In my mother’s womb, I once floated in primordial soup for 32 weeks, eight shy of full-term. I was born premature & spent my first days in an incubator surrounded by things to keep me alive, separated from my parents. My mother would visit for hours each day, singing, her unspoken dream of building her own family realized. My name to her sounded like a melody. In her womb, not fully formed, I received all of the eggs I will ever have, this genetic material that makes it possible for me to conceive of my own blood family, one that does not replicate my own birth & childhood.

My partner used the word neglect to describe my early childhood, my parents consumed by the existential stressors, my brother born unable to breathe fully, his lungs not fully formed before he emerged into the world. Our first room was not somewhere we stayed for the full length of the appointment. Umbilical cord cut, we left early holding ancestral grief. Were we cast out or did we yearn already to leave?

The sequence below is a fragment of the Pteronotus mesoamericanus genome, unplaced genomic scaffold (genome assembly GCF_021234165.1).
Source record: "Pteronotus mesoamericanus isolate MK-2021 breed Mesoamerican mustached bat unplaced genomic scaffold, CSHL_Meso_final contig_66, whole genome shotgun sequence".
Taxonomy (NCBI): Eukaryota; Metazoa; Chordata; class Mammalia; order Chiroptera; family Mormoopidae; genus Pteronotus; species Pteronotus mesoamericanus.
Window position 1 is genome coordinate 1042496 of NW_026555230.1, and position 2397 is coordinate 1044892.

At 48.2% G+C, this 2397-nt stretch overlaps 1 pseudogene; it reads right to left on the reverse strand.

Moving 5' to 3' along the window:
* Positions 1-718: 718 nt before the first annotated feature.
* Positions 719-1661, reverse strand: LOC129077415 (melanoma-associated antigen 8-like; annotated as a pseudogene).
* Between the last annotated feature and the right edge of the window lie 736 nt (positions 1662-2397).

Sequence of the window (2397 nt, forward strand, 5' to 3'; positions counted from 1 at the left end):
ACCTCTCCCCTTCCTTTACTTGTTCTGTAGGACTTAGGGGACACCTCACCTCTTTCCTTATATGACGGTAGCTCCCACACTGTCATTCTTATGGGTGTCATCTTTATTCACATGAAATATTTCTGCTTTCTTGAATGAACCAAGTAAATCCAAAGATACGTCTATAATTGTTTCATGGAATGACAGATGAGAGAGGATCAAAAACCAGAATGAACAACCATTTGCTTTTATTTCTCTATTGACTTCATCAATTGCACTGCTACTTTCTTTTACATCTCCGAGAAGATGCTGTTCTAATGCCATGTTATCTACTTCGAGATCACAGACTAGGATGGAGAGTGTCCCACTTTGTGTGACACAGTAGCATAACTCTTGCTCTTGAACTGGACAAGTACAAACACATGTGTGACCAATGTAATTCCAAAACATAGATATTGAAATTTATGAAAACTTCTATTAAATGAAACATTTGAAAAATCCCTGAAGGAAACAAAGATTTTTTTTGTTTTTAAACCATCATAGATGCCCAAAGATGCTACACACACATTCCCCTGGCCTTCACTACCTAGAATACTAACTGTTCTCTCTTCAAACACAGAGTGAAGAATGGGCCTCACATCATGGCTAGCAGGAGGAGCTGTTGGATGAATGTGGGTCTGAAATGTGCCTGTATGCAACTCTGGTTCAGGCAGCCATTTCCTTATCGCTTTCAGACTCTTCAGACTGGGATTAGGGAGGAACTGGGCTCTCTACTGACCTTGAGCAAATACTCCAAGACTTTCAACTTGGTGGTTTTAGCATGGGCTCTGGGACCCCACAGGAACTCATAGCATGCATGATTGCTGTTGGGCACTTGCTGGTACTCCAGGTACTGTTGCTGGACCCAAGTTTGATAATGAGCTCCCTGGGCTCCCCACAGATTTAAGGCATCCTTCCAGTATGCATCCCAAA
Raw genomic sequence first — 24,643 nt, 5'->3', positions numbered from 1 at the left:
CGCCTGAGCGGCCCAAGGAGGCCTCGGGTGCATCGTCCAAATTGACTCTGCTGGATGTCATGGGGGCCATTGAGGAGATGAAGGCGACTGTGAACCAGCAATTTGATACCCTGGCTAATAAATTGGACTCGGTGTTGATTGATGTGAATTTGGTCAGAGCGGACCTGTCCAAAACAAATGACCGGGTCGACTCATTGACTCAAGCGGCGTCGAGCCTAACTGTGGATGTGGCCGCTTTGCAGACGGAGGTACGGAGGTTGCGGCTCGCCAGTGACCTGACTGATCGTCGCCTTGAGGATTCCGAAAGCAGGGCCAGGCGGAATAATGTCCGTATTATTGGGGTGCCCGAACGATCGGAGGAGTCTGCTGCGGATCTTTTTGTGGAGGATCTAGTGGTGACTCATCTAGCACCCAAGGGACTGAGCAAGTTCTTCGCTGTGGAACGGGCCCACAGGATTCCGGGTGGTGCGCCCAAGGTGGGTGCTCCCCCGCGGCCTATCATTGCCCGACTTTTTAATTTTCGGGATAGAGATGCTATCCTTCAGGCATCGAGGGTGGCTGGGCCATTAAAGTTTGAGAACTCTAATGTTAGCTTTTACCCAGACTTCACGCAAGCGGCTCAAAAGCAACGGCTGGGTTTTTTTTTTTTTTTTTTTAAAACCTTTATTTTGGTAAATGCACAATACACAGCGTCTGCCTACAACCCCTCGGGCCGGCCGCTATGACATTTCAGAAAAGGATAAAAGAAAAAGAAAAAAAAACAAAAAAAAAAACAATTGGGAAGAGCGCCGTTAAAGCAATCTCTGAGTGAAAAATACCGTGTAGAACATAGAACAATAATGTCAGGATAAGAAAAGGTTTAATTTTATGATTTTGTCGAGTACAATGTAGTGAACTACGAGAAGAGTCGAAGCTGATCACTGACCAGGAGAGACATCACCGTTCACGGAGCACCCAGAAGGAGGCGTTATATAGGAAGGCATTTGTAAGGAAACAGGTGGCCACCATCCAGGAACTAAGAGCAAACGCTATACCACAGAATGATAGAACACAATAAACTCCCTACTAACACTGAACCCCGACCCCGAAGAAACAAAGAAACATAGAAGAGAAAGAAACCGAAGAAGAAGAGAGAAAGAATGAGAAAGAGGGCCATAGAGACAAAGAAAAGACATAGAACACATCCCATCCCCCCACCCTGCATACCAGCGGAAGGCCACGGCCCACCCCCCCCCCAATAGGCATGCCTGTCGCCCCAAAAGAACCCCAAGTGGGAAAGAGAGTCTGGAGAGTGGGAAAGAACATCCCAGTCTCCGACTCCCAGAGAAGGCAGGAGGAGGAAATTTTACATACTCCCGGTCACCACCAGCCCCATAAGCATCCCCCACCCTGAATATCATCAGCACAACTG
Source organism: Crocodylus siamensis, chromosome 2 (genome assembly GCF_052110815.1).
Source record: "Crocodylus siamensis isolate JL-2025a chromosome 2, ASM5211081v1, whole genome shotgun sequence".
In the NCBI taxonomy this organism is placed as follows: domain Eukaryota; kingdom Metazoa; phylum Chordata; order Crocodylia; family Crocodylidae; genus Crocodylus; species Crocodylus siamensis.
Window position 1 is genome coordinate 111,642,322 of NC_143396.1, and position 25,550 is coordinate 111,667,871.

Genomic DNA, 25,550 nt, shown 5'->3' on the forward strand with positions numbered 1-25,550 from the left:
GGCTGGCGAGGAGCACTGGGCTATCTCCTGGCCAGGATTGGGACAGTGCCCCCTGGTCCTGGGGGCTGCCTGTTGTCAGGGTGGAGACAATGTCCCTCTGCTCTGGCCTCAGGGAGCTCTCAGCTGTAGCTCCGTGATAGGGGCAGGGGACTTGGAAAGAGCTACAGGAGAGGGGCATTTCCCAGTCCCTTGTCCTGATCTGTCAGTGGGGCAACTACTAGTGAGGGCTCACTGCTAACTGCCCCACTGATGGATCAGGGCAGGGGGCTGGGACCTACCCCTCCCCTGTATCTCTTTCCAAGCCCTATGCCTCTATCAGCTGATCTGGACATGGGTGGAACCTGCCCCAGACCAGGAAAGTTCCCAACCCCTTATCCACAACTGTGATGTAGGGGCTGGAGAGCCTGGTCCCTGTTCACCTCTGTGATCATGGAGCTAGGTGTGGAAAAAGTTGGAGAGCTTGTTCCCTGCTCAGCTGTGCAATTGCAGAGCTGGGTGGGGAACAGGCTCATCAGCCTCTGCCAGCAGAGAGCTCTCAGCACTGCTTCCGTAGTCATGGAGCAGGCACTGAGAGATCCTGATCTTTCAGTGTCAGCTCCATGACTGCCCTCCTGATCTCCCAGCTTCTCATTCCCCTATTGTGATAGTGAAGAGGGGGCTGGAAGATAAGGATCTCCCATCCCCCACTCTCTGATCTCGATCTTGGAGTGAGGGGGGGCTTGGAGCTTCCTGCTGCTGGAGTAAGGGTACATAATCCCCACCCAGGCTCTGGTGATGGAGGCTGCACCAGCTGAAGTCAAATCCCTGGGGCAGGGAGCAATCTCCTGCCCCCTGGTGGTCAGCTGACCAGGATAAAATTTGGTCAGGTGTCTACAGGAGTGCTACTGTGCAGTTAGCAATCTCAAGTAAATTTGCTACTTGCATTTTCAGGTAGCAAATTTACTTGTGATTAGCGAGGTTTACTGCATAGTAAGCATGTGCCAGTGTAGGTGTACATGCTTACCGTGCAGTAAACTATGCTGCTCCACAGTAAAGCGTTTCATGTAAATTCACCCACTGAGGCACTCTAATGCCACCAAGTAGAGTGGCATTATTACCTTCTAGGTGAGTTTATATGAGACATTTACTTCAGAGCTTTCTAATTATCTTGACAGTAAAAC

As an adult, I mourn the loss of that period of intimacy with my mother. The two months lost in early delivery stretch on into adulthood, representing the vastness between my mother and me. I long to step towards my mother and complete that which was unfinished, some gap in intimacy and care closed by my conscious effort. And yet stepping towards so often hurts, remembering moments of my vulnerability met by her silence, her quickness to defensiveness and shutdown always looming. I am sad to admit that I have given up my dreams of emotional closeness. I will settle for morning coffee runs and listen to her share her sorrows. I do not believe she will ever fully carry mine.

This month, when my favorite magnolia trees bloom streetside and my energy returns, I go to my womb for guidance & permission. This body is aging, this mind intent on preserving that which has been given in the womb of my mother. In a few days I will begin injecting myself with hormones designed to stimulate multiple follicles in my ovaries to produce eggs, for later harvest by a doctor nearby. In dark times, will future children remember the separation from my womb, held in cold storage for a time when I am more ready? Will they grieve an unnamable separation from mother, as I do? Who will sing to them the lullabies of the mother’s dreams before they are fully formed? What will I replicate?